The second talk of the morning was by Dr David Ray, a Consultant Anaesthetist from Edinburgh Royal Infirmary (ERI). The talk was entitled “Out of our Comfort Zone – airway management out of theatre” and highlighted the risks and complications of rapid sequence inductions (RSIs) out with the “safe” environment of the operating theatre that we are all accustomed to. NAP4 revealed that 25% of major airway events occurred in ICU or emergency departments with most events being complications of rapid sequence inductions. Dr Ray also drew our attention to the ongoing problem of using propofol during RSIs in patients with major physiological derangement. Despite being a drug that the vast majority of anaesthetists use on a daily basis, his data from ERI showed that when used at emergency inductions, we are still using large doses in critically unwell patients, leading to adverse events of hypotension.
The last talk of the first session was by Dr Suzie Thomson who works both as a Consultant Anaesthetist at the Institute for Neurological Sciences and as part of the Emergency Medical Retrieval Service (EMRS). Dr Thomson’s talk was about “Airways in Unusual Locations” and discussed her interesting and varied role as a consultant in the EMRS. Situational awareness and various job/person factors play key roles during her retrievals and she and her team use checklists and standard operating procedures to very good effect. Dr Thomson’s talk ended with attention-grabbing footage of an American military team having to undertake an emergency cricothyroidotomy in the back of a helicopter at altitude!
Following an excellent first set of talks, coffee and cookies were available for all, and a chance to sneak a peek at the posters and also the 21 trade exhibitors who were there with all their new technology.
The second session of the day was chaired by Dr Valerie Cunningham, Consultant Anaesthetist at the Institute for Neurological Sciences in Glasgow. She introduced her fellow colleague from the Neuro Institute, Dr Michael Murray who gave us a highly entertaining and very well received talk on “Connecting Tissues and the Airway”. His talk challenged the theory behind what we routinely do in anaesthesia and made us think twice about using cricoid pressure, manual in-line stabilization and a head down tilt during our next RSI. The key points from Dr Murray’s lecture were to embrace new technology, manage our stress effectively and skill share.
Following on from that was an excellent lecture from Dr Anil Patel, who had travelled up to talk to us from the Royal National Throat, Nose & Ear Hospital in London where he works. His talk entitled “My Airway Disasters – what have I learnt?” was highly educational. Dr Patel has undertaken more than 4000 airway procedures during his long career as an anaesthetist. He shared with us his knowledge and expertise in managing difficult airways and showed us some interesting (if somewhat scary) footage of various airway pathologies he has encountered in the ENT operating theatres.
Next up was an excellent buffet lunch, a chance for a catch up with colleagues and another opportunity to peruse the line up of interesting posters and trade stands.
After lunch Dr Ben Shippey, a Consultant Anaesthetist based in Fife, ensured we were educated yet again, this time by five trainees from across Scotland who made oral presentations. The first was an audit of “The use of the McGrath MAC videolaryngoscope” by Dr Andrew Dalton, the next an audit of “Tracheal intubations by the EMRS” presented by Dr Mark Ross. Following on was an ingenious presentation by Dr Jenny Bain called “A sponge, a tube and a roll of sticky-backed plastic”, then Dr Rachel Harvey presented her work “Developing a multi-professional high-fidelity training programme” and last but not least was Dr David Hall who presented his audit on “The increasingly effective use of capnography in recovery”.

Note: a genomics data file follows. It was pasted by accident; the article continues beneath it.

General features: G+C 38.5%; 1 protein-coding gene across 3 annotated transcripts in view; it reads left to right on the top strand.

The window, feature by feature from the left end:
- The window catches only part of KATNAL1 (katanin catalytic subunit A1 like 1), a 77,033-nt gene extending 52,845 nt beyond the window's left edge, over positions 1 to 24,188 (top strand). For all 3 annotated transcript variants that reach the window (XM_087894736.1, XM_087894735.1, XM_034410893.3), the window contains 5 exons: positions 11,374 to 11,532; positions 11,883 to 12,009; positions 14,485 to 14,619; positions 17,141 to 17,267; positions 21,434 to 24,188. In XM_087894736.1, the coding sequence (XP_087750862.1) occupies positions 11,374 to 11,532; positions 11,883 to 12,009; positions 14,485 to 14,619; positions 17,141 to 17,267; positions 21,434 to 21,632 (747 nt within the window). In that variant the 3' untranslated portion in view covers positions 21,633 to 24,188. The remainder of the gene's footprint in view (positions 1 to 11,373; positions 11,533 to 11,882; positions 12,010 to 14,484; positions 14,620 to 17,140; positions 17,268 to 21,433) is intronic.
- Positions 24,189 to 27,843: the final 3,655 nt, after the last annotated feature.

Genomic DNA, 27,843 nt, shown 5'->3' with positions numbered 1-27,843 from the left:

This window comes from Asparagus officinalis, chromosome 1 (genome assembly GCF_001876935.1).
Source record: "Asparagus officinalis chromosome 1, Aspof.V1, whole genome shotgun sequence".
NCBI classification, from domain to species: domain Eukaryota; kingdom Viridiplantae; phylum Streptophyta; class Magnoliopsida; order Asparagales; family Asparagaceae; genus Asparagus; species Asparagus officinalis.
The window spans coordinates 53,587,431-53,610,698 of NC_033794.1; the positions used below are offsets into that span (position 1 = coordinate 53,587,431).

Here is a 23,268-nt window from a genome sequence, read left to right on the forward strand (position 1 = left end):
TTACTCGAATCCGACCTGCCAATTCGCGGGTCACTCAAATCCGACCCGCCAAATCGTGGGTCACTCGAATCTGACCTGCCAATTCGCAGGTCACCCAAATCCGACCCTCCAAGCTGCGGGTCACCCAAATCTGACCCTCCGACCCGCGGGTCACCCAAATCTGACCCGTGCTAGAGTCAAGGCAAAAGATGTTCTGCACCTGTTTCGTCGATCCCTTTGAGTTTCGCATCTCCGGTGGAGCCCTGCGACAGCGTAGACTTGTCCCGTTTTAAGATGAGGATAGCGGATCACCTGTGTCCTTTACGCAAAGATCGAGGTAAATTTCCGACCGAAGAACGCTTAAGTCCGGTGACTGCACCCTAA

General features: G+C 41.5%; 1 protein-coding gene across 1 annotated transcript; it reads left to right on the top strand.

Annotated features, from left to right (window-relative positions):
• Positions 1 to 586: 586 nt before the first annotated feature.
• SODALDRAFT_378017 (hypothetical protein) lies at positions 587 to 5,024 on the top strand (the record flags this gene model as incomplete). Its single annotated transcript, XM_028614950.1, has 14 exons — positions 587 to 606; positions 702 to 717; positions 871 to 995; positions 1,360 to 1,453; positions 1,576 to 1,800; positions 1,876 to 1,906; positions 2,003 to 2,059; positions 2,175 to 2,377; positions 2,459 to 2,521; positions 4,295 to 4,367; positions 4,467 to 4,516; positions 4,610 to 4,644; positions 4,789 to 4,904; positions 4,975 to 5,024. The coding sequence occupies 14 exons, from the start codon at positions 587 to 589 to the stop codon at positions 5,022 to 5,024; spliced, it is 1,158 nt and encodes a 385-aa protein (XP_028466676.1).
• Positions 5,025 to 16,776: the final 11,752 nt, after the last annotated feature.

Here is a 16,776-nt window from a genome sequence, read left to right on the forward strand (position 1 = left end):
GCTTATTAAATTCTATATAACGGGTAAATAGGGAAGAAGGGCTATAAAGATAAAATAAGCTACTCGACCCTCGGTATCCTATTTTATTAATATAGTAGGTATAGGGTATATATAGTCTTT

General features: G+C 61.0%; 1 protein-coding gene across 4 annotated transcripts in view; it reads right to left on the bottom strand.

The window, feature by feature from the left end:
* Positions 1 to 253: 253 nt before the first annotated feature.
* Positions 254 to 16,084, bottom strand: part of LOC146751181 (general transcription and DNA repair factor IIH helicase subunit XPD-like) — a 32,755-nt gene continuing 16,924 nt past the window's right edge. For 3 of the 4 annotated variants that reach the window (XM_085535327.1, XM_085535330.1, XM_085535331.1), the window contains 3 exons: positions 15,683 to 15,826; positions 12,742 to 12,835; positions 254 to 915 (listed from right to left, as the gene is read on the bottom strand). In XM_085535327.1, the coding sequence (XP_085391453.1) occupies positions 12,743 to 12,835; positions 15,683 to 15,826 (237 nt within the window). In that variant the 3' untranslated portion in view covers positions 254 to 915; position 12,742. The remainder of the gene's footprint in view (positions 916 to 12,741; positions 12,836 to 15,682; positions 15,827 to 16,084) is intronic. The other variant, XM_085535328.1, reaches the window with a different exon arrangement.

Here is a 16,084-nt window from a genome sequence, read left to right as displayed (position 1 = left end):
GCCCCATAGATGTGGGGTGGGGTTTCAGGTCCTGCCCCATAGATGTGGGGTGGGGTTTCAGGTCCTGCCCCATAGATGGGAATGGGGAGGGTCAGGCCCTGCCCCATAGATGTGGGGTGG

The next talk was by Dr Mark Stacey who had travelled up from Cardiff to give us an excellent presentation on “Airway Education – teaching under pressure”. This very well received presentation explained the importance of context-specific training in anaesthesia and how it is not only important to teach it right but also to train it right. Having not only impressed the audience with his passion for teaching, he also astounded us all by showing us a video that challenged the way we learn skills – it showed us that we have all been peeling bananas the wrong way all our lives!
Another break for a caffeine top-up and then we were into our final session of the day, chaired by Dr Grant Rodney from Dundee. First up were the expert panel made up of Dr Anil Patel, Dr Barry McGuire, Dr Alistair McNarry and Dr David Ball. “Front of Neck Access” (FONA) was the hot topic and Dr McNarry started the ball rolling with a brief update on NAP4’s findings with regards to FONA. The panel then discussed their opinions on their first choice of technique for FONA in an emergency, and answered questions from the audience on whether we should be using standard operating procedures for emergency FONA, and needle versus surgical cricothyroidotomy.
The final speaker of the day was Mr. Colin MacIver, an eminent Oral-Maxillofacial Surgeon with years of experience in both the military and the NHS. Mr. MacIver gave an excellent talk on facial transplantation, discussing the complications and controversies, and presenting some of his previous surgical cases from his year working in France. The audience was in awe of his life-changing surgeries, and he finished his talk discussing the potential future that facial transplantation surgery will hopefully have in Scotland.
The prizes for oral presentation and posters preceded the day’s AGM meeting, and rounded off another highly educational meeting.
Finally, a date for your diary…Friday 6th March 2015 will be the 5th annual SAG meeting. Look forward to seeing you then!
Annual Meeting 2013 Report
West of Scotland